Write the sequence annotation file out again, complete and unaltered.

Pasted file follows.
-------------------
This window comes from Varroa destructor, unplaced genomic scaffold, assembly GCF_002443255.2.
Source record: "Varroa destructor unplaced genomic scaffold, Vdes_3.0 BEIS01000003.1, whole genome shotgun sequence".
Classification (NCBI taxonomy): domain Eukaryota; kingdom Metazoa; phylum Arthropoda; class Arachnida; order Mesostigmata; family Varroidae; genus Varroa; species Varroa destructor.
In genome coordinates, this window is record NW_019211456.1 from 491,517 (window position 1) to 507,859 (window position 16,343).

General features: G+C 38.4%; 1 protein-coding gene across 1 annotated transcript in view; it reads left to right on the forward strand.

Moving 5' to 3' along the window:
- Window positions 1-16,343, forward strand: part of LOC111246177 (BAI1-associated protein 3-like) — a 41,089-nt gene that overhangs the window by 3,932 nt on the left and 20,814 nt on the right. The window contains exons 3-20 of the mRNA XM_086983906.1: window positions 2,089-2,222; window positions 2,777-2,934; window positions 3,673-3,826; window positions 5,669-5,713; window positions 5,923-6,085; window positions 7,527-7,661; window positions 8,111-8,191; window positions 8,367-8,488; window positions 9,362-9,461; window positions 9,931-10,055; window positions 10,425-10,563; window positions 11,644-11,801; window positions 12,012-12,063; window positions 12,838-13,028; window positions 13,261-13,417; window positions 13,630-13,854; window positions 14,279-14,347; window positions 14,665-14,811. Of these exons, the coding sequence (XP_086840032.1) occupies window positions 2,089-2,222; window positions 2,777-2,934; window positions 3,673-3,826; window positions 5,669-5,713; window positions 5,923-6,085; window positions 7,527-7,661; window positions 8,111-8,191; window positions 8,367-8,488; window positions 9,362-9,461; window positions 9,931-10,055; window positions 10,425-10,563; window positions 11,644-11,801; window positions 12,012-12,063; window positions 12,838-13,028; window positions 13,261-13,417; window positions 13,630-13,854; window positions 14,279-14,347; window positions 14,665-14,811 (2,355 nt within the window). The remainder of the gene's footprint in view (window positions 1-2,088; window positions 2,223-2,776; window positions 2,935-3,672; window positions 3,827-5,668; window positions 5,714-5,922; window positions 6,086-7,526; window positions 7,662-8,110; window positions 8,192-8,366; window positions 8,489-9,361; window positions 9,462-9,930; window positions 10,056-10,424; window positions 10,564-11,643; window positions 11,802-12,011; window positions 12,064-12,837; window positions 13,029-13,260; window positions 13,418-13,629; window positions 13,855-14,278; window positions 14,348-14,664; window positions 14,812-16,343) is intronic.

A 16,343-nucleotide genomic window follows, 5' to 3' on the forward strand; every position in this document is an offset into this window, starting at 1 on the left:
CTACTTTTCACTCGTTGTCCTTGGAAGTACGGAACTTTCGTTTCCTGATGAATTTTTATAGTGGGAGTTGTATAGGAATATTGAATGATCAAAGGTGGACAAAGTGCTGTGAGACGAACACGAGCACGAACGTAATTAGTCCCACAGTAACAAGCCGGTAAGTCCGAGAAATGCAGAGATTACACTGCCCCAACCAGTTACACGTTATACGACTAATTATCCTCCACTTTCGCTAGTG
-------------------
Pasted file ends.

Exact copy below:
This window comes from Varroa destructor, unplaced genomic scaffold, assembly GCF_002443255.2.
Source record: "Varroa destructor unplaced genomic scaffold, Vdes_3.0 BEIS01000003.1, whole genome shotgun sequence".
Classification (NCBI taxonomy): domain Eukaryota; kingdom Metazoa; phylum Arthropoda; class Arachnida; order Mesostigmata; family Varroidae; genus Varroa; species Varroa destructor.
In genome coordinates, this window is record NW_019211456.1 from 491,517 (window position 1) to 507,859 (window position 16,343).

General features: G+C 38.4%; 1 protein-coding gene across 1 annotated transcript in view; it reads left to right on the forward strand.

Moving 5' to 3' along the window:
- Window positions 1-16,343, forward strand: part of LOC111246177 (BAI1-associated protein 3-like) — a 41,089-nt gene that overhangs the window by 3,932 nt on the left and 20,814 nt on the right. The window contains exons 3-20 of the mRNA XM_086983906.1: window positions 2,089-2,222; window positions 2,777-2,934; window positions 3,673-3,826; window positions 5,669-5,713; window positions 5,923-6,085; window positions 7,527-7,661; window positions 8,111-8,191; window positions 8,367-8,488; window positions 9,362-9,461; window positions 9,931-10,055; window positions 10,425-10,563; window positions 11,644-11,801; window positions 12,012-12,063; window positions 12,838-13,028; window positions 13,261-13,417; window positions 13,630-13,854; window positions 14,279-14,347; window positions 14,665-14,811. Of these exons, the coding sequence (XP_086840032.1) occupies window positions 2,089-2,222; window positions 2,777-2,934; window positions 3,673-3,826; window positions 5,669-5,713; window positions 5,923-6,085; window positions 7,527-7,661; window positions 8,111-8,191; window positions 8,367-8,488; window positions 9,362-9,461; window positions 9,931-10,055; window positions 10,425-10,563; window positions 11,644-11,801; window positions 12,012-12,063; window positions 12,838-13,028; window positions 13,261-13,417; window positions 13,630-13,854; window positions 14,279-14,347; window positions 14,665-14,811 (2,355 nt within the window). The remainder of the gene's footprint in view (window positions 1-2,088; window positions 2,223-2,776; window positions 2,935-3,672; window positions 3,827-5,668; window positions 5,714-5,922; window positions 6,086-7,526; window positions 7,662-8,110; window positions 8,192-8,366; window positions 8,489-9,361; window positions 9,462-9,930; window positions 10,056-10,424; window positions 10,564-11,643; window positions 11,802-12,011; window positions 12,064-12,837; window positions 13,029-13,260; window positions 13,418-13,629; window positions 13,855-14,278; window positions 14,348-14,664; window positions 14,812-16,343) is intronic.

A 16,343-nucleotide genomic window follows, 5' to 3' on the forward strand; every position in this document is an offset into this window, starting at 1 on the left:
CTACTTTTCACTCGTTGTCCTTGGAAGTACGGAACTTTCGTTTCCTGATGAATTTTTATAGTGGGAGTTGTATAGGAATATTGAATGATCAAAGGTGGACAAAGTGCTGTGAGACGAACACGAGCACGAACGTAATTAGTCCCACAGTAACAAGCCGGTAAGTCCGAGAAATGCAGAGATTACACTGCCCCAACCAGTTACACGTTATACGACTAATTATCCTCCACTTTCGCTAGTG